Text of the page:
• Though Anita Shreve has written several other, acclaimed novels, Rescue is the first I have read of hers.  I would read another.  Rescue begins with a young rookie paramedic, Peter Webster, pulling a young woman from her car, a woman who he ends up falling in love with, marrying, and having a child with.  Sheila eventually leaves Peter and their daughter, and Peter raises Rowan on his own until many years later when Sheila re-enters their lives.  I really enjoyed this novel.  I found Shreve to be very skilled at drawing out the complexities of relationships: whether the love relationship between Peter and Sheila, or the father-daughter relationship of Peter and his daughter.  She creates a small world, populates it with believable characters and puts them through both joyful and heart-wrending moments very competently.  To quote one reviewer, "she gives them lives and then lets them all stumble along - as do we all."  It was definitely worth the read.

Books I Feel Neutral About:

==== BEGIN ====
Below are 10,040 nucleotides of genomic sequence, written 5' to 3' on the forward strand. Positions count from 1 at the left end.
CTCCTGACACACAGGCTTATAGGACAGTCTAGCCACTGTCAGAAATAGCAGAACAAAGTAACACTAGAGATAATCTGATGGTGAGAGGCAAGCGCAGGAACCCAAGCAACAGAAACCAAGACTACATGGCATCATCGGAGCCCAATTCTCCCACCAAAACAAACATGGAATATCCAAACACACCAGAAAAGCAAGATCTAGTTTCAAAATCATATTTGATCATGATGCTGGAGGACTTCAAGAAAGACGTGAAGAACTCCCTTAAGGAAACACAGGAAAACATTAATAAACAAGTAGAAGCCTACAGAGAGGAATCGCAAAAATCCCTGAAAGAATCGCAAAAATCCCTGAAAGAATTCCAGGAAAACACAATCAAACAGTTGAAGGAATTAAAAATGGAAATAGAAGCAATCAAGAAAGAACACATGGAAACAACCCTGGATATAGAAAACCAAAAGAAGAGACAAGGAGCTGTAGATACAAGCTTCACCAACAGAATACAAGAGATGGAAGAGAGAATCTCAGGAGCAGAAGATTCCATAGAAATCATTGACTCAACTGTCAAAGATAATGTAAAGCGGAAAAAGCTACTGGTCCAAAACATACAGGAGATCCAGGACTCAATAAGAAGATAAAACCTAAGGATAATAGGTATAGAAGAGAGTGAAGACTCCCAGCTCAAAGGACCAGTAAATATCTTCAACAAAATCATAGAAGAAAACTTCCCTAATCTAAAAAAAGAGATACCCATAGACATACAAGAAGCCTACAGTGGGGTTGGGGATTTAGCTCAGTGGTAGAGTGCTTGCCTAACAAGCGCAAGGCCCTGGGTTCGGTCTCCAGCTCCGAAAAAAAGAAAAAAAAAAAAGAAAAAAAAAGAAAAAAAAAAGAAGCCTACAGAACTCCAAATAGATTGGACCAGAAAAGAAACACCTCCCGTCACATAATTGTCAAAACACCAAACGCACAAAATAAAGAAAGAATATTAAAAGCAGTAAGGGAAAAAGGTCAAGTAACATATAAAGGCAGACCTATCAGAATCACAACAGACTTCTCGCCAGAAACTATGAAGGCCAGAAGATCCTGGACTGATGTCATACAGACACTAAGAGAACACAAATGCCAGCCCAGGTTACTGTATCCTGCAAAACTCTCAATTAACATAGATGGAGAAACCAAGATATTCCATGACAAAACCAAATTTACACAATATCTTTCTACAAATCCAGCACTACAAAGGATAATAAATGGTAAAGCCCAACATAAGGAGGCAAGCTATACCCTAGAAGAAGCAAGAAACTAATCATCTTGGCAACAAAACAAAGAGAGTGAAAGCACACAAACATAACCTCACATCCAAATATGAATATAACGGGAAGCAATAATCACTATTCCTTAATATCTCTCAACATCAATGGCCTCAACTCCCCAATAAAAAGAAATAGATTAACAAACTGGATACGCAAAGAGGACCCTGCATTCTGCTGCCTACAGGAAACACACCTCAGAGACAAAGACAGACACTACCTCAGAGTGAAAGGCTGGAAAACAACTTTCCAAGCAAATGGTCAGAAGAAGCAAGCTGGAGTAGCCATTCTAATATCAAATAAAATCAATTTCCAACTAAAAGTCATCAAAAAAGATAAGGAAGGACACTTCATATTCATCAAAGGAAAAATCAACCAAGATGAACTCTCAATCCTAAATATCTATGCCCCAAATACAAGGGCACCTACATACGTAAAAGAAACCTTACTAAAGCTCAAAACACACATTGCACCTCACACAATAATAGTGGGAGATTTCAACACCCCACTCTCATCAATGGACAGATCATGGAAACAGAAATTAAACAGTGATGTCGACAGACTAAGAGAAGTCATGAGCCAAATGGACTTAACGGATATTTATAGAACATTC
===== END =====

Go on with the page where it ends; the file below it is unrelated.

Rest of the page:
• Shamini Flint has been called the next Alexander McCall Smith (author of the Botswana-based #1 Ladies' Detective Agency series), for her authorship of her first book for adults, Inspector Singh Investigates: A Most Peculiar Malaysian Murder.  I wouldn't go so far as to call her the next McCall Smith, though there are some similarities, I suppose:  in this case, the plot is set in Malaysia, with a visiting inspector from Singapore; it is a gentler type of crime novel in a world where we've become accustomed to the more gruesome; the Inspector (like Mme Ramotswe) is a somewhat gentle, more-than-pleasantly-plump individual who tends not to believe the obvious about a crime scene but who scurries about investigating for the truth; there's an element of hope and helpfulness woven throughout, as in the McCall Smith books.  But there, somehow, the similarities to the #1 Ladies' Detective Agency series end.  Perhaps it's just that Shamini Flint is new at this sort of thing.  For example, I found irritating her tendency to overuse adjectives:  page 3 notes:  "The shrivelled old man with the large, yellow, herbivorous teeth and a thick head of implausibly black hair managed to inject a wealth of disbelief into the possibility of a not guilty plea..." and that sentence was about a character that never appears again!  It was a bit much in parts.  Altogether, it was not a bad book; she has promise.  The ending (the who-dun-it part) was actually pretty good and I was that's something.  I'd give her the benefit of the doubt and read another of her books, assuming the storyline continued with Inspector Singh, her be-turbaned, affable Singaporian sikh (how's that for a few adjectives!).